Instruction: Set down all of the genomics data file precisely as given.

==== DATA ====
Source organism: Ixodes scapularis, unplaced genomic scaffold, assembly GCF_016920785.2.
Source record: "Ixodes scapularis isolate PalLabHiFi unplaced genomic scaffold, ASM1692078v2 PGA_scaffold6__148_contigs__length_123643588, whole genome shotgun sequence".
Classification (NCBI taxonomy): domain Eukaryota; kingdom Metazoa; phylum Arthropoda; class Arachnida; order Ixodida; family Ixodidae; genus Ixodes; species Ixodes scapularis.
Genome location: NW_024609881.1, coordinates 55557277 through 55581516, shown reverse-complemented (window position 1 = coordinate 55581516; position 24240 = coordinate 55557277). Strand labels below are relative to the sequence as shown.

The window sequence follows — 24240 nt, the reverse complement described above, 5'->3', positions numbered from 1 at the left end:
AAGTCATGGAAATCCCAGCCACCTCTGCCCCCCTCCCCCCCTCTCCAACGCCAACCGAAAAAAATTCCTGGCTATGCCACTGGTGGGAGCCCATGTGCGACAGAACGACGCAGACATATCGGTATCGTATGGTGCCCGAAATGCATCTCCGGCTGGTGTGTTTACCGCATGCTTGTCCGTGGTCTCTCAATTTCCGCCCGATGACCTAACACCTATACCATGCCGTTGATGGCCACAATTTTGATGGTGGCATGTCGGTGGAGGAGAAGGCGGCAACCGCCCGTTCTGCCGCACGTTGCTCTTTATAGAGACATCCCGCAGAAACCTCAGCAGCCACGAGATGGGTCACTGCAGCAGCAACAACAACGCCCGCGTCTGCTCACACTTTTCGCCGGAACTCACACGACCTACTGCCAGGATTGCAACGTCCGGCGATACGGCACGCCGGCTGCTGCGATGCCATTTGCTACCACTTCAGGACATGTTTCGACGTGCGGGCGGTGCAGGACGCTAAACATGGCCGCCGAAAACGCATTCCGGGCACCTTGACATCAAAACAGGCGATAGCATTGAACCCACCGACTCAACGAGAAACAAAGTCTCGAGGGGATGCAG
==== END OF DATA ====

Source organism: Ixodes scapularis, unplaced genomic scaffold, assembly GCF_016920785.2.
Source record: "Ixodes scapularis isolate PalLabHiFi unplaced genomic scaffold, ASM1692078v2 PGA_scaffold6__148_contigs__length_123643588, whole genome shotgun sequence".
Classification (NCBI taxonomy): domain Eukaryota; kingdom Metazoa; phylum Arthropoda; class Arachnida; order Ixodida; family Ixodidae; genus Ixodes; species Ixodes scapularis.
Genome location: NW_024609881.1, coordinates 55557277 through 55581516, shown reverse-complemented (window position 1 = coordinate 55581516; position 24240 = coordinate 55557277). Strand labels below are relative to the sequence as shown.

The window sequence follows — 24240 nt, the reverse complement described above, 5'->3', positions numbered from 1 at the left end:
AAGTCATGGAAATCCCAGCCACCTCTGCCCCCCTCCCCCCCTCTCCAACGCCAACCGAAAAAAATTCCTGGCTATGCCACTGGTGGGAGCCCATGTGCGACAGAACGACGCAGACATATCGGTATCGTATGGTGCCCGAAATGCATCTCCGGCTGGTGTGTTTACCGCATGCTTGTCCGTGGTCTCTCAATTTCCGCCCGATGACCTAACACCTATACCATGCCGTTGATGGCCACAATTTTGATGGTGGCATGTCGGTGGAGGAGAAGGCGGCAACCGCCCGTTCTGCCGCACGTTGCTCTTTATAGAGACATCCCGCAGAAACCTCAGCAGCCACGAGATGGGTCACTGCAGCAGCAACAACAACGCCCGCGTCTGCTCACACTTTTCGCCGGAACTCACACGACCTACTGCCAGGATTGCAACGTCCGGCGATACGGCACGCCGGCTGCTGCGATGCCATTTGCTACCACTTCAGGACATGTTTCGACGTGCGGGCGGTGCAGGACGCTAAACATGGCCGCCGAAAACGCATTCCGGGCACCTTGACATCAAAACAGGCGATAGCATTGAACCCACCGACTCAACGAGAAACAAAGTCTCGAGGGGATGCAG